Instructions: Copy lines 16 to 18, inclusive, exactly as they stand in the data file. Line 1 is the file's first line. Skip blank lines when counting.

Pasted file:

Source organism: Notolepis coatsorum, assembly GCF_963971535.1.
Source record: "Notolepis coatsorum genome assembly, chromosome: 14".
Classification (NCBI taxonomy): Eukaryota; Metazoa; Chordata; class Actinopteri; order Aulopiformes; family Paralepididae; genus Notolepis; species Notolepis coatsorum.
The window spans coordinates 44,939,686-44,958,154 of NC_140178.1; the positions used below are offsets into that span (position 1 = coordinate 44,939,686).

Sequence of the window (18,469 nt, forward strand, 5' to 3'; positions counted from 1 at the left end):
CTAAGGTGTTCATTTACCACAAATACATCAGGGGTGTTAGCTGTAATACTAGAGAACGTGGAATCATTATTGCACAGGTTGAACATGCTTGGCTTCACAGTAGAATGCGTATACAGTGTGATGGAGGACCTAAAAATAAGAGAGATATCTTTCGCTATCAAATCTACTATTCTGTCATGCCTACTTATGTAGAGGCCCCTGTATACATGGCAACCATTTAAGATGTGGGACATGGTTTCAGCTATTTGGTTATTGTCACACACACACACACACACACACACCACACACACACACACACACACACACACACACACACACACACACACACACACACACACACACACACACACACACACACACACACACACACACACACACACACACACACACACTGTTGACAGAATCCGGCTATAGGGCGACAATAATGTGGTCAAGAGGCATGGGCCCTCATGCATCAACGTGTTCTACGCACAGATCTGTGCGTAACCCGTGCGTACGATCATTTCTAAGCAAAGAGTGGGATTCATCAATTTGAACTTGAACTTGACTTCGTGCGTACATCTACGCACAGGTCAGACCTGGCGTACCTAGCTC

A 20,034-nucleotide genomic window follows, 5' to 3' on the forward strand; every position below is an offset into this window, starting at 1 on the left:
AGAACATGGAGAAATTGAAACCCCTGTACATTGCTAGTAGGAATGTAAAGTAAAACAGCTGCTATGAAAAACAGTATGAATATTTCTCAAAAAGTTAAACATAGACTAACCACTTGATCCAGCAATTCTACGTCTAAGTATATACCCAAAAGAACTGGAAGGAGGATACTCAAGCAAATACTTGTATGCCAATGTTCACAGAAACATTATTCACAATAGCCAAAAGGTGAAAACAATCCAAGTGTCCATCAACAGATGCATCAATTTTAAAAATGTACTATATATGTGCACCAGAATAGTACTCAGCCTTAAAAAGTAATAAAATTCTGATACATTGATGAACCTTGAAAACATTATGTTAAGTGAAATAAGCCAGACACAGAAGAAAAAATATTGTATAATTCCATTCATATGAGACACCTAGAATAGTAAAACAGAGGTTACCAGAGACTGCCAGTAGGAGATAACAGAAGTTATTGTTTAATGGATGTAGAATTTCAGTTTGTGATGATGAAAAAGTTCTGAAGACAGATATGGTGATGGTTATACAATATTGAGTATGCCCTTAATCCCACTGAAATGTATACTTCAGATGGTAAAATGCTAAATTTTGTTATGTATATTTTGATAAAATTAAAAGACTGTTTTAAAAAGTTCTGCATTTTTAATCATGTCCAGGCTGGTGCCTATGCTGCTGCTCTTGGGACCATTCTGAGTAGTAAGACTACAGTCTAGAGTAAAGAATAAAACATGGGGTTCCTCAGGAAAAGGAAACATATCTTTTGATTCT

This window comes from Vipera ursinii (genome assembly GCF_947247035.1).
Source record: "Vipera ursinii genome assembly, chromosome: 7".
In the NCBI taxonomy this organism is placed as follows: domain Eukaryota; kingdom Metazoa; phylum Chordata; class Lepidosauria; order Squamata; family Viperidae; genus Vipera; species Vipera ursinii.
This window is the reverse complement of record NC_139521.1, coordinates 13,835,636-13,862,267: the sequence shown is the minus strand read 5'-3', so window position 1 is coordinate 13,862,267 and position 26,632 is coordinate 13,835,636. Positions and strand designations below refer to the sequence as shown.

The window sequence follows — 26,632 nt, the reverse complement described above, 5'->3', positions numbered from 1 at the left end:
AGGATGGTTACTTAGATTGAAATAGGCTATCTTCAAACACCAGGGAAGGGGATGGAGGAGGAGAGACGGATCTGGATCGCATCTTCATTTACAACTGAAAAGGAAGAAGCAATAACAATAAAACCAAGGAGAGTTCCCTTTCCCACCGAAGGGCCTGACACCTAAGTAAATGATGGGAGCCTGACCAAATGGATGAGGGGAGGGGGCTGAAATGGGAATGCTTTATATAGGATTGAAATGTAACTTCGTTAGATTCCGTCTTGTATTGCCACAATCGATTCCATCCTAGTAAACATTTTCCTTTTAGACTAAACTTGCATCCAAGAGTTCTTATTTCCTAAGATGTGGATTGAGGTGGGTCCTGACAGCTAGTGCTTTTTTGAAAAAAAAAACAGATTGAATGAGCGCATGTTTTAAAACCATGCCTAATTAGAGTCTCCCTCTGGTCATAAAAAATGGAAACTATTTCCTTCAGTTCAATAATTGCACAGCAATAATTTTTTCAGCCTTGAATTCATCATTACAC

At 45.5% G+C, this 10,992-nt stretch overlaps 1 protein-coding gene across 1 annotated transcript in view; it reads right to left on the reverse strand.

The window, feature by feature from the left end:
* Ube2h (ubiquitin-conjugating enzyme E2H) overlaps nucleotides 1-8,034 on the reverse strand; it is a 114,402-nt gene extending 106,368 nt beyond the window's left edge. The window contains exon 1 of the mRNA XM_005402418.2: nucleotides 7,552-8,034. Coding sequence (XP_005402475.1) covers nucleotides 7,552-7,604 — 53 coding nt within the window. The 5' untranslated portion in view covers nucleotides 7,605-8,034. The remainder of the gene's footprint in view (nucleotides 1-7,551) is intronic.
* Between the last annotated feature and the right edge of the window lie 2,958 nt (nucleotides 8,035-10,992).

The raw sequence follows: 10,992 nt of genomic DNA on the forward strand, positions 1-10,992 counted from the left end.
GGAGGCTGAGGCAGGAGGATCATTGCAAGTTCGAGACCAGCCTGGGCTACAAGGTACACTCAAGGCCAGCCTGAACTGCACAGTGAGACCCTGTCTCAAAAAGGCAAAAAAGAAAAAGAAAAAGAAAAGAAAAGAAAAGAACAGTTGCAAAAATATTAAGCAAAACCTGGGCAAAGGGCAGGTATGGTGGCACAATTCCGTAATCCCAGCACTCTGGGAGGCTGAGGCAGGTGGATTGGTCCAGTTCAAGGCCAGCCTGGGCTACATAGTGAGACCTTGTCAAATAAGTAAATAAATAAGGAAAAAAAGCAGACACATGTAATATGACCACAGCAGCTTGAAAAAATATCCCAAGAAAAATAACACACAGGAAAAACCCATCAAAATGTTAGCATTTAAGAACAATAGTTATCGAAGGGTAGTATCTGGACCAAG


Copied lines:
The window, feature by feature from the left end:
* Ube2h (ubiquitin-conjugating enzyme E2H) overlaps nucleotides 1-8,034 on the reverse strand; it is a 114,402-nt gene extending 106,368 nt beyond the window's left edge. The window contains exon 1 of the mRNA XM_005402418.2: nucleotides 7,552-8,034. Coding sequence (XP_005402475.1) covers nucleotides 7,552-7,604 — 53 coding nt within the window. The 5' untranslated portion in view covers nucleotides 7,605-8,034. The remainder of the gene's footprint in view (nucleotides 1-7,551) is intronic.
* Between the last annotated feature and the right edge of the window lie 2,958 nt (nucleotides 8,035-10,992).